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Microbursts vs. tornados

A couple of weeks ago I saw one patch of lodgepole pine trees on the side of the mountain that had all blown down. The trees were all pointing in the same direction. It was like a giant Paul Bunyon had chopped down a bunch of trees all at once with a huge ax.

The downed trees made me wonder: What had caused only that one patch of timber to fall while all of the other trees around it were still standing?

Sometimes trees are blown over by what’s known as a microburst. A microburst is a strong downward draft of wind. That wind can reach 60 mph as it speeds to earth. When the wind hits the ground it’s like water splashing out in all directions. When the wind splashes it may move even faster, creating straight winds that can blow at speeds up to 120 mph.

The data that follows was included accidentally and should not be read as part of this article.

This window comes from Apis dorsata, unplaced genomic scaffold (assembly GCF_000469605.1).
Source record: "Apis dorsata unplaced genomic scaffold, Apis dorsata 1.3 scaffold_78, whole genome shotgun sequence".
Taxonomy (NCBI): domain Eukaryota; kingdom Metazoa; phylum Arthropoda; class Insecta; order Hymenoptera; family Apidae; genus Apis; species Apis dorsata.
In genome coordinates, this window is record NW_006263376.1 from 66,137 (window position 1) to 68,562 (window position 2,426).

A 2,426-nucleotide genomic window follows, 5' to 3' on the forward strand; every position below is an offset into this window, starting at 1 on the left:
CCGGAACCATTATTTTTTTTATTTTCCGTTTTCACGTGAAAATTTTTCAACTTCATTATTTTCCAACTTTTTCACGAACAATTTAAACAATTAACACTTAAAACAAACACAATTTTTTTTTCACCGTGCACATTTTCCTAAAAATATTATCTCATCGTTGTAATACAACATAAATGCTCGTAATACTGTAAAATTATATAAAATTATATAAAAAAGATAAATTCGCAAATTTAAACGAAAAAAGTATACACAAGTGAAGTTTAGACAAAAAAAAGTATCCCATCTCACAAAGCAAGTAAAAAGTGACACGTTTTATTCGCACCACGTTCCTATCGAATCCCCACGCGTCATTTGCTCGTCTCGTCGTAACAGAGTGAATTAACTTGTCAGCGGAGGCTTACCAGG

Seems like either one of those speedy winds could take down a shallow-rooted lodgepole pine.

Microbursts come in two styles — ones that are wet, which are more common in the southeastern portion of the United States; and ones that are dry, which are more likely to be found in mountainous areas like Montana.

Strong summer thunderstorms can create microbursts by holding warm air up in the clouds. If that warm air is quickly cooled, it can fall to the earth as a microburst. That’s because cool air is heavier than warm air.

Tornadoes will also sometimes occur in the mountains, but it’s not very common. One tornado hit high in the mountains of northwestern Wyoming  at about 10,000 feet  in 1987. The winds in that storm blasted down trees by blowing at about 200 mph.

Usually tornadoes won’t develop in the mountains because the air is cooler. Tornadoes need lots of warm, wet air to get started.

— Brett French,

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